Excited To Be Back, Greg Hardy Hoping To "Get Sacks And Make A Difference"

IRVING, Texas– Out of football for the last four weeks, and without any regular-season game action since Week 1 of 2014, Greg Hardy is back.

The Cowboys' defensive end not only served his four-game suspension from the NFL, but met with the media for the first time since he signed with the club back in March.

To say Hardy seems ready to go would be an understatement. Full of energy, wit, personality and enthusiasm, the defensive end got straight to the point with his first question, which centered on the difficulty of being out for so long.

"It's hard to get sacks when you're not on the football field," Hardy said Tuesday in the Cowboys' locker room at Valley Ranch. "That's my main purpose in football, to get back there and get sacks and make a difference on the team. And I wasn't able to do that. It was a process mentally for myself."

Hardy originally received a 10-game suspension from the NFL, stemming from his domestic abuse charges in 2014 that were later dropped. The suspension was reduced down to four games, making him eligible to return on Monday. The Cowboys also get Rolando McClain back as well after the linebacker served a four-game suspension for violating the league's substance abuse policy. But unlike Hardy, McClain was allowed to be in the building and attend meetings the last month.

When asked how long Hardy expects it to take for him to return to his Pro Bowl self, the pass-rusher was quick to respond.

"I hope not long. I hope I come out guns blazin'. I'm full of excitement and full of juice," Hardy said. "I'm ready to go. I have what they call fresh legs. I'm really excited to get out there on that grass or turf and see what they can do."

Since he hasn't met with the media since he signed, Hardy was asked about his decision to join the Cowboys, who signed him to an incentive-based contract that will pay him close to $550,000 for each game he plays this year.

"Great organization. It's a legendary program throughout the NFL," Hardy said of the Cowboys. "I just felt immense care when I came here, especially speaking to Mr. Jones and all of the (Jones family) and the coaches. Pretty much everyone just took me in and gave me a shot. That's really all I need. And I appreciate it."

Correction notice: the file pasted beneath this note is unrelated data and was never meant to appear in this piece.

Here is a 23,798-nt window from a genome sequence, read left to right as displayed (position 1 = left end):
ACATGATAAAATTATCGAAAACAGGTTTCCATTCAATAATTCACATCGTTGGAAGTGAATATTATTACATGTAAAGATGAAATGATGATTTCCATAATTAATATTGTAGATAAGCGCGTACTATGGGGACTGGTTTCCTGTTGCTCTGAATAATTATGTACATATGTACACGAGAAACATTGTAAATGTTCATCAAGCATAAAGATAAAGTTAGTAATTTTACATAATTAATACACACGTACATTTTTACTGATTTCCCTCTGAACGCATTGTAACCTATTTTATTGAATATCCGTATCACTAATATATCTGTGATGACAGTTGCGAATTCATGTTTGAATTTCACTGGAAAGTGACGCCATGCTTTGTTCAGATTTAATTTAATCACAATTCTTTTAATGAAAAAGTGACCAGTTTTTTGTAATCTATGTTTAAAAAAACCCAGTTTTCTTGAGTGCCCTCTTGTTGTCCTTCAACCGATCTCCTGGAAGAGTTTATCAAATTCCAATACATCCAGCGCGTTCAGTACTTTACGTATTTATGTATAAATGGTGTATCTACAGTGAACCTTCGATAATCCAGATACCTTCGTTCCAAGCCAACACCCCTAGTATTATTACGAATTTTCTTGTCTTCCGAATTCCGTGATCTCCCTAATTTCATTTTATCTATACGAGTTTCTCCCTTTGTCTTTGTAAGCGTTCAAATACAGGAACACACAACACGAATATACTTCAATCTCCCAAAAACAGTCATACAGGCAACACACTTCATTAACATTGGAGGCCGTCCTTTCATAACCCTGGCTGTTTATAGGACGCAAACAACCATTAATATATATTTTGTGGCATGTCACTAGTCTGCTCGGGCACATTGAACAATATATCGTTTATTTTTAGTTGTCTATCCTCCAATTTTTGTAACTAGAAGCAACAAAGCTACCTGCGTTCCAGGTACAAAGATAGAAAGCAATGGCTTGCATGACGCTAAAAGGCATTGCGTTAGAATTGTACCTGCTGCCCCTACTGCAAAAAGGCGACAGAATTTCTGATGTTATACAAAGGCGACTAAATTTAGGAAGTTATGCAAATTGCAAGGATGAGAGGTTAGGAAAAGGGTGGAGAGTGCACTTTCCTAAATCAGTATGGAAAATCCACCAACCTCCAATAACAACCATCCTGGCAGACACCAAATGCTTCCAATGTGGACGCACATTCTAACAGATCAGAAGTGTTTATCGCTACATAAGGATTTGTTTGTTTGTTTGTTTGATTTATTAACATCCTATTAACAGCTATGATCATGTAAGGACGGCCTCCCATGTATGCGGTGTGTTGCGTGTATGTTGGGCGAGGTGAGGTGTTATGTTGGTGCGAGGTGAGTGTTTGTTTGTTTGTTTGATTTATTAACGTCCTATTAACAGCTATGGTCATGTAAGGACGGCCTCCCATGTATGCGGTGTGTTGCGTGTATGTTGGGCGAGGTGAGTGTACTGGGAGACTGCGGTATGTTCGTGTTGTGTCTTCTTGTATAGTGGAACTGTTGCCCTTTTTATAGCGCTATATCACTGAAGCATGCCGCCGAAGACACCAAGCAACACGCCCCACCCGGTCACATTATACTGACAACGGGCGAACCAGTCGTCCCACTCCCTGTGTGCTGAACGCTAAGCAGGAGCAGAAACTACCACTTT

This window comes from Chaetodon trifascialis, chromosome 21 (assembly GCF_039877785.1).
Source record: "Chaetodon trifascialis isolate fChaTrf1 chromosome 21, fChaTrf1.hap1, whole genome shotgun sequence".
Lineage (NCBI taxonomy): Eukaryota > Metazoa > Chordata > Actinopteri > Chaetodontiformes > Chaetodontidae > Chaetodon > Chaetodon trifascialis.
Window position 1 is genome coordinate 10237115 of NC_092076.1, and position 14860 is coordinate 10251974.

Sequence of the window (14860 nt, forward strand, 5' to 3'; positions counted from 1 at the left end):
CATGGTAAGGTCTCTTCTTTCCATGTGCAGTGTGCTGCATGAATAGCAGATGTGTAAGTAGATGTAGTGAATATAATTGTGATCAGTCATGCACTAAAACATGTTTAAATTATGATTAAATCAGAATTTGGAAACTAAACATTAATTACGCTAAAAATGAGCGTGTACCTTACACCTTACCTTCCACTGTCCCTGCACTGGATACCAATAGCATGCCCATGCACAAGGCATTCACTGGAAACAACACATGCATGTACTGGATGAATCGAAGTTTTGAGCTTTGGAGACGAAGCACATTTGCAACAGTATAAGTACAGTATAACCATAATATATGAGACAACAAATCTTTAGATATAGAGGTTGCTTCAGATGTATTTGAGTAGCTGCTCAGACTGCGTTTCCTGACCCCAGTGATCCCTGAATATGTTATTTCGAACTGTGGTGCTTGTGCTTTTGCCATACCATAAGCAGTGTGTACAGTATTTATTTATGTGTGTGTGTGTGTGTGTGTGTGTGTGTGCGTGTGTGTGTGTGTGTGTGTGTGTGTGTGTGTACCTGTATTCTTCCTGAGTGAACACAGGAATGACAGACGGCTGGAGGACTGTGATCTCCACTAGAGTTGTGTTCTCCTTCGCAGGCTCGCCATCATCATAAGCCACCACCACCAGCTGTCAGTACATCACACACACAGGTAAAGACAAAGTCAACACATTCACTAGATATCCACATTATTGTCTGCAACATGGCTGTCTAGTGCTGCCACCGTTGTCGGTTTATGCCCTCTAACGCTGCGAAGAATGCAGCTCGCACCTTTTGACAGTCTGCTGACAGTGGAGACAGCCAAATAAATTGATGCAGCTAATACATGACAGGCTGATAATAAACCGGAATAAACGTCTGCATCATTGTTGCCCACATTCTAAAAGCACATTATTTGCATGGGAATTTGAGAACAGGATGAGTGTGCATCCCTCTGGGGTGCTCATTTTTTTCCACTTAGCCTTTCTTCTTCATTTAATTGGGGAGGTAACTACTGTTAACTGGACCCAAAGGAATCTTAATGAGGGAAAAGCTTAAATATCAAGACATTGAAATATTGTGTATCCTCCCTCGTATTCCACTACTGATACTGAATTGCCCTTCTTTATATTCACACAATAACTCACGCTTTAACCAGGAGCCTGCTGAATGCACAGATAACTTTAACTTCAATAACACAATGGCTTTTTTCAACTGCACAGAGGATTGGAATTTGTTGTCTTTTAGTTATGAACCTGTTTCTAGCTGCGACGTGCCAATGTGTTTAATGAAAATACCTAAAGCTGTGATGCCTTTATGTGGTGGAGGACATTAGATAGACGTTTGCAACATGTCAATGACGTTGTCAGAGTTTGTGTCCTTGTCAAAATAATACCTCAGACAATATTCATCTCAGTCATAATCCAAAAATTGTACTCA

While he was asked about off-field distractions, Hardy said it's not hard to focus on his job once he gets back on the field.

"Man, once you put the helmet on, you really only have thoughts of winning," he said. "It's a contagious kind of thing, it's a Cowboys kind of thing. I feel like when I get around these guys, it's not really about anything but winning and getting sacks and doing my job. And I'm really good at that."

In 2013, he made the Pro Bowl with a career-best 15 sacks. That came after an 11-sack season in 2012 for the Panthers.

But by playing just one game in 2014, Hardy now must do his best to get back to form. He spent all offseason with the Cowboys in the OTAs and minicamp, and then all of training camp in Oxnard, Calif. Hardy also played in three preseason games before the suspension began at the start of the regular season.

From there, he said he did his best to stay in shape, conditioning-wise, and did it from a variety of locations, including some in the Dallas-Fort Worth area, although he was not allowed to be in the building at Valley Ranch for the last four weeks.

"A little bit of everywhere," Hardy said. "Working out a couple of times a day, getting some running in, trying to stay off those knees. Coming back in Week 5 and just being a head above everybody and mostly just keeping and maintaining the strength and the speed and the stamina that I built up over camp."

While he adds plenty of experience and talent to the defense, Hardy somewhat dismissed the notion that he adds leadership as well, especially since he hasn't played a snap with the team just yet.

"It's not something I'm used to doing on this level," Hardy said. "And I don't even call myself a leader. I'm just another guy out here trying to push through and work hard, just like these other guys who are giving 110 percent. I will say that I'm evolving. It comes from the guys around me. I feel like I'm listening more. I'm taking more advice from the leadership and the head guys and the head coach and even the administration. Just the way I take the advice and the way I apply it, that's what's changed."

As for having any regrets, Hardy said it comes back to his team.

"I'm sorry I couldn't be here for my teammates," he said. "The worst feeling in the world is not being there for somebody you care about or somebody that needs you. That's what we need, a full team, and everybody pulling their load. And that's what I'm going to do when I come back."

Nick Eatman is the author of the recently published *If These Walls Could Talk: Dallas Cowboys, a collection of stories from the Cowboys' locker room, sideline and press box, with a foreword written by Darren Woodson.*

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